R. S. Cook



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Discussing position of clergy in war




letter, McIlvaine, Cook, clergy


Office of the Sab. Committee

21 Bible-House, NYork, [?] 4 ‘62

Rt. Rev. & dear Sir,

Your valued note of the 3d [?] has just reached me, and I desire to thank you for communicating my views to the Government.

I should discuss the matter here, but for the apprehension that the plan of [?] is not quite understood. Mr. Seward’s objection, which you consider to have weight, is thus stated: “If such agents are [seized] by the Govt. it is quite impossible to [kill] their connections with it [?]; and then not only is the Govt. [?] responsible for what they write, but being [?] as is the way of the Govt. what they do loses influence,” etc.

To this I answer,

  1. That while the movements of gentlemen as widely-known as yourself, Archbishop Hughes & Mr. Weed, in a period of excitement like that of the [Treat] affair, are [bruited] on both sides of the Atlantic, the crossing the ocean by gentlemen of less mark and at the present time, would not answer [possible] attention. The men [?] for such a week, two, should be [prudent] enough to keep their own secrets; and, if they were wise, they would enable other real or ostensible objects with their secret mission.

  2. They should have, in fact, no formal connection with Government, and they do not need to be experienced to [?] it in the least, in public or private.

  3. Writing solely, or mainly, for Editorial columns, their utterances would become there if the generals to which they way gained access, so that the question of “Their pay” could never affect the [humbled] influence of their labors.

There can be no immodesty in illustrating my position by the [?] of five years in kindred efforts in this duty. I have written the Editorials of a dozen different generals, Daily & Weekly, on the Sunday question, and such others [?] as I have chosen to disclose. Not one in a hundred has been declined. But, beyond the Editors themselves, and the members of our “Committee,” not a dozen persons in the world are aware of the service of these articles. The [?] public [?] has been assumed by the Journals, and the question of the pay or the relations of the authors has never been raised.

So, it seems to me, it might & should be with the agency [problem]. It should be felt, not seen. No man [?] of personal notoriety should be such; but only those who are willing to serve their country & the cause of truth & peace on the [?] of “Genius.”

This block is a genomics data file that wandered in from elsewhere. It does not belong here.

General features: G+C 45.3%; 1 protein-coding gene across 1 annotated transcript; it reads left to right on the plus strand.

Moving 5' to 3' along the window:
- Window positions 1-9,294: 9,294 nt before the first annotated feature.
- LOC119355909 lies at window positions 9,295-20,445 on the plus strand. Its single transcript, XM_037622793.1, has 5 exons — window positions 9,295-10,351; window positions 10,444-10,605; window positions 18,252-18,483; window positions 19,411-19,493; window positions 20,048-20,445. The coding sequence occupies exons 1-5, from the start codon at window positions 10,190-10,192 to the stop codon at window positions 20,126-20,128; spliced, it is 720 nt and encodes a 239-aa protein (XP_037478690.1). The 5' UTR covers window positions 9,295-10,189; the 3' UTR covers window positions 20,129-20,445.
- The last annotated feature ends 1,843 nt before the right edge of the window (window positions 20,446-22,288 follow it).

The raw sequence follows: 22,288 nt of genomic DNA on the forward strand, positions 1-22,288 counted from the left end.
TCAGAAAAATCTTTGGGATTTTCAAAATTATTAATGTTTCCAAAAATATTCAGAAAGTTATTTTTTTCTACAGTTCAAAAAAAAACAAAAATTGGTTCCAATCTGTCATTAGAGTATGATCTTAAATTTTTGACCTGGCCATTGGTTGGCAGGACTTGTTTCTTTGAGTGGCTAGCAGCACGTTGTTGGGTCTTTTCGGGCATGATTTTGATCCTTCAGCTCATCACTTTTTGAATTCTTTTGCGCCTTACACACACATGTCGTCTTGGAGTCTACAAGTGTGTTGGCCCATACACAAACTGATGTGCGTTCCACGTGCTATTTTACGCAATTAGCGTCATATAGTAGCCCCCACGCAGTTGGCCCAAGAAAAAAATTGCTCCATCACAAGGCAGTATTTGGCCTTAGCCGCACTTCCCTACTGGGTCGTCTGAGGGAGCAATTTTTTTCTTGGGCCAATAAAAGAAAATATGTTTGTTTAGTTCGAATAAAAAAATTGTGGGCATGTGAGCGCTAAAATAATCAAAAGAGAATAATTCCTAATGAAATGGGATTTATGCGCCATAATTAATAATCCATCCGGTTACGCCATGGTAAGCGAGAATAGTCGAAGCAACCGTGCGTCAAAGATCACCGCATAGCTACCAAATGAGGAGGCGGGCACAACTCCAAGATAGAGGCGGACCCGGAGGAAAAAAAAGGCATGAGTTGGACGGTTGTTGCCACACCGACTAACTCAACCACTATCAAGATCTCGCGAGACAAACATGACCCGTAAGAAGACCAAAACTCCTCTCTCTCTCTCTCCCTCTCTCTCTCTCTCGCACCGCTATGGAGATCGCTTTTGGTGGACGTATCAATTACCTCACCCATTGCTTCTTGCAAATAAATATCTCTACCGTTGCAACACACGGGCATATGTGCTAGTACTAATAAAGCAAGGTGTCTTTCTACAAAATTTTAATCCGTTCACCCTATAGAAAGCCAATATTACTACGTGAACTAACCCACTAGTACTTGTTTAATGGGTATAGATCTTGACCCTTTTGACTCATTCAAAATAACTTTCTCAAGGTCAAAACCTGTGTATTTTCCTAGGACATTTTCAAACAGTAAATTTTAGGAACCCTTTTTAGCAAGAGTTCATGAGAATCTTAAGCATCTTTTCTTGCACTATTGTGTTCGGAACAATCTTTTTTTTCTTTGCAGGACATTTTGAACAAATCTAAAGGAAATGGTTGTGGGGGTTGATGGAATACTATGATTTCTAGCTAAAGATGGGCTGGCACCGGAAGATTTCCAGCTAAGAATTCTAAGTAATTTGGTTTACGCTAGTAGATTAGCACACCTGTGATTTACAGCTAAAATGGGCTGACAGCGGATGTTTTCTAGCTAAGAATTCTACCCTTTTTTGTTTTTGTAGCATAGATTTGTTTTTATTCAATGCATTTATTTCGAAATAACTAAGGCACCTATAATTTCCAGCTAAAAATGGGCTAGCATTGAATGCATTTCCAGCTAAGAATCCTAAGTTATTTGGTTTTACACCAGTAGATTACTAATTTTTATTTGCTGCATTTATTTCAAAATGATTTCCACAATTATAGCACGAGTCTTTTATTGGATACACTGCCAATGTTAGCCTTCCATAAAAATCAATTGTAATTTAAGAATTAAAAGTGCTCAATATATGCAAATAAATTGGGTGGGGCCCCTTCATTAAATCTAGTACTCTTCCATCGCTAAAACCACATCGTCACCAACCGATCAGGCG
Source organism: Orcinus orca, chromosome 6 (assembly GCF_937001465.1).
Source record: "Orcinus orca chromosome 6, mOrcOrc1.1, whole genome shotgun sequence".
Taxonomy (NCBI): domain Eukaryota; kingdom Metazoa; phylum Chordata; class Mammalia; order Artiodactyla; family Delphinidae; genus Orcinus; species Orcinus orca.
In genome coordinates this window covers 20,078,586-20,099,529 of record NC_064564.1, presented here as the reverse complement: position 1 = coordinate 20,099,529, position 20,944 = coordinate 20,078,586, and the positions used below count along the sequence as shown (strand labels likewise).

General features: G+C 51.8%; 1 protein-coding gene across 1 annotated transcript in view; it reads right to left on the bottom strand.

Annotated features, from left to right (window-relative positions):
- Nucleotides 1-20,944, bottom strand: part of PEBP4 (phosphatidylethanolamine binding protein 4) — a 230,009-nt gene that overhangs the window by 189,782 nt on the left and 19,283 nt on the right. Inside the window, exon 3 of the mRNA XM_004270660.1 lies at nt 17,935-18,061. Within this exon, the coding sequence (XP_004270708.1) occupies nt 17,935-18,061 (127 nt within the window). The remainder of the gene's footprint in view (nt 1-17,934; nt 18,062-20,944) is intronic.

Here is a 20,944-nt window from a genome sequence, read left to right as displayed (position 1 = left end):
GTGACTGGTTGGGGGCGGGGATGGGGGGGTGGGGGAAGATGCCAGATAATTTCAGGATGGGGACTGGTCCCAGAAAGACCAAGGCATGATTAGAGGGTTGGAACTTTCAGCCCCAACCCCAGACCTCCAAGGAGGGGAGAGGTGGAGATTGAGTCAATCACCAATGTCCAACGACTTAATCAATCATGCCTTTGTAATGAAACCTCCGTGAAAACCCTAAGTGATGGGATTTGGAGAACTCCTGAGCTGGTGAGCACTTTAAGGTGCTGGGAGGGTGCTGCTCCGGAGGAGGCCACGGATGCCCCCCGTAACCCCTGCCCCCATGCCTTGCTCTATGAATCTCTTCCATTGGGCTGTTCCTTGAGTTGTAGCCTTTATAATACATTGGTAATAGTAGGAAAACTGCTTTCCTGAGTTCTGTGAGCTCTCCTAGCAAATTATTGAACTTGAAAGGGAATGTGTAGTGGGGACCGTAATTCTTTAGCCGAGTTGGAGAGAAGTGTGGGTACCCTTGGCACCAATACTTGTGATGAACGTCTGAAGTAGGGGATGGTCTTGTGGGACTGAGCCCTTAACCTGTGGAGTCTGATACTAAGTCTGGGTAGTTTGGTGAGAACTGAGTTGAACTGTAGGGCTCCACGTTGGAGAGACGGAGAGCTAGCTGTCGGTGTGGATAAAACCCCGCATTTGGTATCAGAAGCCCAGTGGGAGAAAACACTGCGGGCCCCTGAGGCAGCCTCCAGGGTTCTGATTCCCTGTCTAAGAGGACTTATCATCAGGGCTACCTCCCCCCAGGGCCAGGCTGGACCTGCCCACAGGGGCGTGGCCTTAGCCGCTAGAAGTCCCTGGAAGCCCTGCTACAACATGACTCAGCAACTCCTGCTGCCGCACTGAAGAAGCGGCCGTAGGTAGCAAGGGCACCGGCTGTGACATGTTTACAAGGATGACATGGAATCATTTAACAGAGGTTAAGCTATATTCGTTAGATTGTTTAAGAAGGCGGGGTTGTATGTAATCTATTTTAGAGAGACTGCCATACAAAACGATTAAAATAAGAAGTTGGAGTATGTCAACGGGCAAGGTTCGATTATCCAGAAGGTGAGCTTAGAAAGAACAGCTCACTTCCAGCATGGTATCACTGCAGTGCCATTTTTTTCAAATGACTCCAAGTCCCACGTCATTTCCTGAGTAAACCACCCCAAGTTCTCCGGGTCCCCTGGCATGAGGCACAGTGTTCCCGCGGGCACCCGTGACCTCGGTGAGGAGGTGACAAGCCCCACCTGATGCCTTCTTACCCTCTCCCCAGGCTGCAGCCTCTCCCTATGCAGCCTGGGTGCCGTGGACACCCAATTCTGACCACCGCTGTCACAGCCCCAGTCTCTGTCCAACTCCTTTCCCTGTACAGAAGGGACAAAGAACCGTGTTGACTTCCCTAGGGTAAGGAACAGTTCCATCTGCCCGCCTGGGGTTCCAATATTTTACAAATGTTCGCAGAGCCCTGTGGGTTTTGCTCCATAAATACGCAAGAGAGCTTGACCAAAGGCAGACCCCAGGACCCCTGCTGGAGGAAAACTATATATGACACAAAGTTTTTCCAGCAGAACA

It is clear, I think, that the project will never be realized unless it be taken in hand by the State Department. No voluntary arrangement will secure the requisite oversight or responsibility. As a member of the Secret Service of Govt, I see not why it may not be as legitimate + effective as any other - more effective, if it be the object of Govt. to conciliate the good will of the people of Great Britain.

But, my only object was to remove what seemed to be a misapprehension of the plan, rather than to argue the question of power or efficiency, and I forbear further remark.

I expect to visit Washington next week, on another errand, and should you consider it desirable that further expectations should be made to [Mr. Seward], I shall take pleasure in waiting on him. Several of the members of our Committees will also be there; and their knowledge of the efficient inking of the Press in our special Department may help Mr. S. to mature his views as to the adaptation of the system to international questions.

You will be pleased to learn that the movement on behalf of the Sabbath in the Army & Navy is talking in definite & hopeful form. Influential [persons] at Washington have negotiated for an audience with the President and a [Deputation] from new Committee on Thursday next. Admiral Foote & the Secy of the Navy have [?] themselves deeply in the subject, and the President has given favorable instructions. Our [Deputation] consists of Norman White, F. S. [Winston], [Wm. A Booth, [David] [Hoadley], Fred G. Foster, and Gustav Schwab (German). We shall [present] an address & form of a Gen. Order, also we shall be greatly disappointed if we do not succeed in this, esp. under the blessing of God, we have in all our other [?] for the sanctification of the Lord’s day.

Thanking you for your [thoughtfulness] as to this influential interest when at W., and [bespeaking] the esteem of any influence that you may deem helpful toward the result at which we aim.

I am, Rt. Rev & Dear Sir,

With affectionate reverence,

Yours in the Gospel,

R.S. Cook

P.S. My address at Washington will be to the care of

The Hon. Peter Parker, M.D.

Letter to C.P. McIlvaine



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